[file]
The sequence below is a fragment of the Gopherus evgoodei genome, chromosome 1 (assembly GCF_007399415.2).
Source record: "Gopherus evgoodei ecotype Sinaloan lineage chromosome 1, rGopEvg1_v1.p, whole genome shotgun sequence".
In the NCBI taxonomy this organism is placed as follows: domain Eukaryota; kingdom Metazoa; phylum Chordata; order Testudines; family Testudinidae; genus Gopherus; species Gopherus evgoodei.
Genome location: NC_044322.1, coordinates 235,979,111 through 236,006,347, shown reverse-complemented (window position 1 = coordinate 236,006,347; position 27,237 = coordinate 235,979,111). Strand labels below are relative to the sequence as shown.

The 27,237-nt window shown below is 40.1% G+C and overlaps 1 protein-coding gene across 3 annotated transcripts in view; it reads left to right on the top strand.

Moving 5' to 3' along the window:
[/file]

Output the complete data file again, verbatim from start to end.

The sequence below is a fragment of the Gopherus evgoodei genome, chromosome 1 (assembly GCF_007399415.2).
Source record: "Gopherus evgoodei ecotype Sinaloan lineage chromosome 1, rGopEvg1_v1.p, whole genome shotgun sequence".
In the NCBI taxonomy this organism is placed as follows: domain Eukaryota; kingdom Metazoa; phylum Chordata; order Testudines; family Testudinidae; genus Gopherus; species Gopherus evgoodei.
Genome location: NC_044322.1, coordinates 235,979,111 through 236,006,347, shown reverse-complemented (window position 1 = coordinate 236,006,347; position 27,237 = coordinate 235,979,111). Strand labels below are relative to the sequence as shown.

The 27,237-nt window shown below is 40.1% G+C and overlaps 1 protein-coding gene across 3 annotated transcripts in view; it reads left to right on the top strand.

Moving 5' to 3' along the window: